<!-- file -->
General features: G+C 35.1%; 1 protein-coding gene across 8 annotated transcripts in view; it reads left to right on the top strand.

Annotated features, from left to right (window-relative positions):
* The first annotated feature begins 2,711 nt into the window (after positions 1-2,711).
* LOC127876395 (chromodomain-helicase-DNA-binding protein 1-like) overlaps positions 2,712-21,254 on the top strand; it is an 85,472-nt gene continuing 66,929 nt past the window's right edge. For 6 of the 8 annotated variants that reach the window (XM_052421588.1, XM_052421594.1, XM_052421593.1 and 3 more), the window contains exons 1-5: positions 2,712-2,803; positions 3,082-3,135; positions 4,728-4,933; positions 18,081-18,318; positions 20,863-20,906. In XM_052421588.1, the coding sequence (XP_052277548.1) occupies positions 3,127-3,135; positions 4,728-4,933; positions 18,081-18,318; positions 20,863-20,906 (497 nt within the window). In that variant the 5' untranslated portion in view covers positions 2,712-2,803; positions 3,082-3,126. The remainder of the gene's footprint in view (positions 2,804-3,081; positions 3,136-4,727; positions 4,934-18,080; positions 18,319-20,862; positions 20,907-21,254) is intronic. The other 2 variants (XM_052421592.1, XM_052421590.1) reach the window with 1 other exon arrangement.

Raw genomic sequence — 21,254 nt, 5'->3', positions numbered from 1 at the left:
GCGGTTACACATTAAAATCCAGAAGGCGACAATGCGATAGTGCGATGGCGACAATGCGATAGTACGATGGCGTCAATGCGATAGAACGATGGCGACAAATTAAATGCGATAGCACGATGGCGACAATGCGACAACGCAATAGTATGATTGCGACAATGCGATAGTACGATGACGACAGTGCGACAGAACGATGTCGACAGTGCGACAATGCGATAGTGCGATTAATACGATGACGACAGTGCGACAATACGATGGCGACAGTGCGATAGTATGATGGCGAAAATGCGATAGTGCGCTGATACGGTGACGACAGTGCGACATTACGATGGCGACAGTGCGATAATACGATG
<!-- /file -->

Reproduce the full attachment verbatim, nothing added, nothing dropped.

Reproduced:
General features: G+C 35.1%; 1 protein-coding gene across 8 annotated transcripts in view; it reads left to right on the top strand.

Annotated features, from left to right (window-relative positions):
* The first annotated feature begins 2,711 nt into the window (after positions 1-2,711).
* LOC127876395 (chromodomain-helicase-DNA-binding protein 1-like) overlaps positions 2,712-21,254 on the top strand; it is an 85,472-nt gene continuing 66,929 nt past the window's right edge. For 6 of the 8 annotated variants that reach the window (XM_052421588.1, XM_052421594.1, XM_052421593.1 and 3 more), the window contains exons 1-5: positions 2,712-2,803; positions 3,082-3,135; positions 4,728-4,933; positions 18,081-18,318; positions 20,863-20,906. In XM_052421588.1, the coding sequence (XP_052277548.1) occupies positions 3,127-3,135; positions 4,728-4,933; positions 18,081-18,318; positions 20,863-20,906 (497 nt within the window). In that variant the 5' untranslated portion in view covers positions 2,712-2,803; positions 3,082-3,126. The remainder of the gene's footprint in view (positions 2,804-3,081; positions 3,136-4,727; positions 4,934-18,080; positions 18,319-20,862; positions 20,907-21,254) is intronic. The other 2 variants (XM_052421592.1, XM_052421590.1) reach the window with 1 other exon arrangement.

Raw genomic sequence — 21,254 nt, 5'->3', positions numbered from 1 at the left:
GCGGTTACACATTAAAATCCAGAAGGCGACAATGCGATAGTGCGATGGCGACAATGCGATAGTACGATGGCGTCAATGCGATAGAACGATGGCGACAAATTAAATGCGATAGCACGATGGCGACAATGCGACAACGCAATAGTATGATTGCGACAATGCGATAGTACGATGACGACAGTGCGACAGAACGATGTCGACAGTGCGACAATGCGATAGTGCGATTAATACGATGACGACAGTGCGACAATACGATGGCGACAGTGCGATAGTATGATGGCGAAAATGCGATAGTGCGCTGATACGGTGACGACAGTGCGACATTACGATGGCGACAGTGCGATAATACGATG